Sometimes finding color for a shaded or partially shaded area of the garden can be difficult. Many of the prettiest or most colorful flowering plants are sun lovers. If you have this problem, look no more. We’d like to introduce you to growing bleeding hearts.
Bleeding heart plants have white, pink, or red flowers and thrive in shadier spots. It blooms in the cooler parts of late spring and early summer, giving your garden a beautiful display of pillow-like, heart-shaped flowers where other plants struggle.
Ready to dig into all things bleeding heart?
What is Bleeding Heart Plant?
Bleeding heart plant (Lamprocapnos spectabilis) is a herbaceous perennial that grows in early to mid-spring and is a member of the poppy family. Originally from Asia, bleeding hearts came to western countries in the middle of the nineteenth century.
The heart-shaped flowers hang off delicate arched stems and bloom in late spring to early summer. Used to brighten up shaded parts of the garden, bleeding hearts suit cottage or wildflower gardens.
The flowers are relatively short-lived, so consider using them in containers where you can move them out of the garden when they die back in the summer heat. You can also cut them back to the ground and they’ll return next year.
Varieties of Bleeding Heart
This is such a unique-looking plant when in bloom, whichever variety you choose will stand out in the garden.
This is the favorite bleeding heart of many gardeners. Its pure white flowers look stunning in the dappled sunlight of a shaded area of the garden or woodland.
The stems of ‘Valentine’ are burgundy, while the flowers are bright cherry-red with white tips.
Surprise! The foliage of ‘Gold Heart’ is a lovely golden color. The flowers are a bright, luscious pink.
This has slightly different foliage to many other cultivars. It’s more fern-like. The flowers are pink, and unlike other varieties, you may get repeats of blooms throughout the summer.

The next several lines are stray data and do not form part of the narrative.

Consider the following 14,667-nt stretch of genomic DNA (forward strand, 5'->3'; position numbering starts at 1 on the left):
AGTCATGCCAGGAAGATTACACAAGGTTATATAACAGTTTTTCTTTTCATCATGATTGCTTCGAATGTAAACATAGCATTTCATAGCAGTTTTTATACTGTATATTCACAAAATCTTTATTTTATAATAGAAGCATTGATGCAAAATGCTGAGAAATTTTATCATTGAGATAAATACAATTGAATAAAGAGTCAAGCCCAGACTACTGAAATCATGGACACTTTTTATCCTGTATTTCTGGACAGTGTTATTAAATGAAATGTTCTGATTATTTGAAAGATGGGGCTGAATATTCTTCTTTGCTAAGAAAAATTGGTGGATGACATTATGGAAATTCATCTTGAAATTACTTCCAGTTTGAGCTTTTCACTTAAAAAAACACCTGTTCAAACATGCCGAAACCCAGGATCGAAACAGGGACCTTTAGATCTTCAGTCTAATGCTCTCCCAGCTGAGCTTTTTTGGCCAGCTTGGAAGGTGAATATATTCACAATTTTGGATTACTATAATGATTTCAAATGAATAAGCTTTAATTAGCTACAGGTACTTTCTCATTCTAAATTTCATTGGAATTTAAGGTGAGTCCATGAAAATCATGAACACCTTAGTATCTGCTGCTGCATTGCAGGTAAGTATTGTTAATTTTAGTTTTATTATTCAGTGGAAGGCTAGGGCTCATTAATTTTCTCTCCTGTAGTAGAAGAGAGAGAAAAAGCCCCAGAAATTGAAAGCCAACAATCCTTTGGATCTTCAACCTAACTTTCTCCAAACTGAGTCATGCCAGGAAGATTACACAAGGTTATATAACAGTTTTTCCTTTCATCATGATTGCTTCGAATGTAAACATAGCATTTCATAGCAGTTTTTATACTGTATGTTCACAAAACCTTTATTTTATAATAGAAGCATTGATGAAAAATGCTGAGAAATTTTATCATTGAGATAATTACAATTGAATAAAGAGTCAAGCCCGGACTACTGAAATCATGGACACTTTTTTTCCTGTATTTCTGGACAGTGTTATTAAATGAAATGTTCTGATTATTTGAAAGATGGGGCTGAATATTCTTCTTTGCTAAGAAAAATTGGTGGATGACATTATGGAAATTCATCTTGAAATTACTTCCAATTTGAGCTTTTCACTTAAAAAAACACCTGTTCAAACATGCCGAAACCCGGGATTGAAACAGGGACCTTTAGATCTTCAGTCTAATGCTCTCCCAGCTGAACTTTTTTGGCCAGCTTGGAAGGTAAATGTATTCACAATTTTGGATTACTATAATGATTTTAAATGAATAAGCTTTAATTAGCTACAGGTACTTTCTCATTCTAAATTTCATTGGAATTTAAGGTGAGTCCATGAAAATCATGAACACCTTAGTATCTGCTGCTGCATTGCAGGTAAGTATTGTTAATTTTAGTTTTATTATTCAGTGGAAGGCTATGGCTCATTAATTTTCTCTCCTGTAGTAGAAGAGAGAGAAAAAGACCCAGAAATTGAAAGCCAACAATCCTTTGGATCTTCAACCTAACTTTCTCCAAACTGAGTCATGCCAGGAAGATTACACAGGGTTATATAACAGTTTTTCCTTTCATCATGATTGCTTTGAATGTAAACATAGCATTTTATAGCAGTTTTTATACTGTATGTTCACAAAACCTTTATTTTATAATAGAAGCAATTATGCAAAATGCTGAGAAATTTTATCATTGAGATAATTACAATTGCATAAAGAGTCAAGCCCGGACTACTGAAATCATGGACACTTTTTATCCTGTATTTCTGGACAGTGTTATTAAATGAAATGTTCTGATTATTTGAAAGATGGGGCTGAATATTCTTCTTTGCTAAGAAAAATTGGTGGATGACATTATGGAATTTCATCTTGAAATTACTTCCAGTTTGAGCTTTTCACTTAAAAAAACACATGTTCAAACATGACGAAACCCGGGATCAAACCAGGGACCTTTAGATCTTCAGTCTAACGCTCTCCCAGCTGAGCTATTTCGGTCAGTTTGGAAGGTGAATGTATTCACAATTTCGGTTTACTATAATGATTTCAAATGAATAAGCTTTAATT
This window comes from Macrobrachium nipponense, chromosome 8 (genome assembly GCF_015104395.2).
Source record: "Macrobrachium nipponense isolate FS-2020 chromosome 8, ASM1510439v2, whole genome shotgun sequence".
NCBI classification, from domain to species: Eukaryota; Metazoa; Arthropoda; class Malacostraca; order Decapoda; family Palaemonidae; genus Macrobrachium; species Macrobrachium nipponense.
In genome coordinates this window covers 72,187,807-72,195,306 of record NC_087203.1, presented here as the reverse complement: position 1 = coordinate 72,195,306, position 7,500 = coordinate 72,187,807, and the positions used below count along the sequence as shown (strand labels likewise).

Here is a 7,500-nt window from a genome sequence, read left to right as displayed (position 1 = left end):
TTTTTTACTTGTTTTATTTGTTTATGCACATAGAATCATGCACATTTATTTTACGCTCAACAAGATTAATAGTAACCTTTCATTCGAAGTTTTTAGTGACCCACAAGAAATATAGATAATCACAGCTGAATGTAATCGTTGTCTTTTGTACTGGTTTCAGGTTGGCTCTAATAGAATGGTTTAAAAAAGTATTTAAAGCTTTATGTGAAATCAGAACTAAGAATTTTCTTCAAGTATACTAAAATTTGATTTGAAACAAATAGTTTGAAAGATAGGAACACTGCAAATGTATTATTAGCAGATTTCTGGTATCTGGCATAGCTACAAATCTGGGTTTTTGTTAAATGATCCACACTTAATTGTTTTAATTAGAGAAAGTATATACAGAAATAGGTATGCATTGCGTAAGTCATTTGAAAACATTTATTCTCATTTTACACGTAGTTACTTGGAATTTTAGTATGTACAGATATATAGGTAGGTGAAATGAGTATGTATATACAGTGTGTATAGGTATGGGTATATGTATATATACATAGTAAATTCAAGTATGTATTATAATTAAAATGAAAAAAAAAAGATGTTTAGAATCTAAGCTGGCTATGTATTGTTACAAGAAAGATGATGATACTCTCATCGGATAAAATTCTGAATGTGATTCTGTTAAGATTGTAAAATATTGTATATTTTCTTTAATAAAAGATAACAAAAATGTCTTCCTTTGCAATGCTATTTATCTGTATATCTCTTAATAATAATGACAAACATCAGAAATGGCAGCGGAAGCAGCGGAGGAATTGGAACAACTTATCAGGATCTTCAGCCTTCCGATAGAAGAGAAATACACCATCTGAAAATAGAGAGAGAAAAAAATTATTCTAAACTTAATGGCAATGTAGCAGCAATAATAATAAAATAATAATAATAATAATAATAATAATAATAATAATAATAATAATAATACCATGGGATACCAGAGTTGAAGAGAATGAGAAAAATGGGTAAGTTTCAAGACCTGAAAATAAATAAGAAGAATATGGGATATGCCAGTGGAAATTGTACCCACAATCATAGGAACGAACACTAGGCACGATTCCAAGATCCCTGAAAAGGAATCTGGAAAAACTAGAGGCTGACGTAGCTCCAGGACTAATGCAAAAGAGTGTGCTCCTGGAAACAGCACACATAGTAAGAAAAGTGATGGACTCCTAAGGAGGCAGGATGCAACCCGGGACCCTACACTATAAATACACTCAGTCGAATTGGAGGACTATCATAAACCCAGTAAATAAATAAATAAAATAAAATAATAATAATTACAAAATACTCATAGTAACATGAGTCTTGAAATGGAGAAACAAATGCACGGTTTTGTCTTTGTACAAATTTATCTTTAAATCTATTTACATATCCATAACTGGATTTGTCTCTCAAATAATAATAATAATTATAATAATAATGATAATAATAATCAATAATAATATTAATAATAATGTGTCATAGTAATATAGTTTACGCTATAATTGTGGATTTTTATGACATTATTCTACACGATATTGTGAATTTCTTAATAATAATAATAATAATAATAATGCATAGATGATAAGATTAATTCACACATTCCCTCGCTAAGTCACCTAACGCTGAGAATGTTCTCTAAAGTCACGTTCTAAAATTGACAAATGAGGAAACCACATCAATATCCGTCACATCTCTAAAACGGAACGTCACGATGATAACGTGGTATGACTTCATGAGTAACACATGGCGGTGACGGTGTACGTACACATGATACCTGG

Planting and Propagating Bleeding Hearts
This is a relatively easy plant to propagate, depending on your preference.
Make sure you divide your plant after the bloom has finished so you don’t waste the flowers, given their short life span.
Dig around the plant to loosen the root ball. Be careful, but don’t worry if you cut the roots a little bit.
Now tilt out the rootball a little. You will see little pink buds on the roots. Use clippers or scissors to cut through part of the rootball, making sure there are a few of the pink buds on each section you’re taking.
I prefer to replant into a container, but by all means, dig a fresh hole in the ground, dig in rich organic matter and replant. Water well, but don’t leave the soil soaking.
You can propagate with cuttings. The whole process should take three to four weeks.
Cut a stem about six inches long. Remove the leaves on the bottom 3/4. Some plants don’t need rooting hormones, but I find bleeding heart plants benefit from using it. If you don’t have any, just go ahead and do without.
Make a hole in seed raising mix in a small container. Use your finger, a chopstick, or a pencil. Make the hole about three inches deep.
Stick the stem in the hole and firm the soil around it gently. Water with a spray bottle to make sure the soil is well moistened. Place the container on a warm windowsill out of direct sunlight. You may need to place a plastic bag over the container for extra humidity.
Don’t allow the soil to dry out, but don’t saturate it either. In about three weeks, give the plant a gentle pull. Resistance means roots have formed.
You will need to harden off the bleeding heart plant before you transplant it outside.
Sow seeds inside in containers rather than by direct sowing outside. Your success rate will be much higher.
Sow seeds as normal in a small container filled with a seed raising mix. Spray the soil with a misting bottle. Place the container in a plastic bag sealed with a tie or rubber band and put it in the freezer for about six weeks.
After this time, remove the container from the freezer and bag. Place it on a window sill as far from direct light as possible. Each day move it slightly closer to the light and heat of the sun without putting it in direct sunlight. Germination will take place soon after the temperature of the soil in the container warms up.
Bleeding heart plants often self-seed. When the seedling is about three to five inches tall, gently dig it up and replant it in a container, or directly into the ground elsewhere.
How to Care For Bleeding Hearts
Bleeding heart plants are perfect for growing in USDA Growing Zones 3 to 9. Bloom times vary with different varieties, but remember that bleeding heart plants will usually bloom spectacularly while the weather is cooler at the beginning of summer.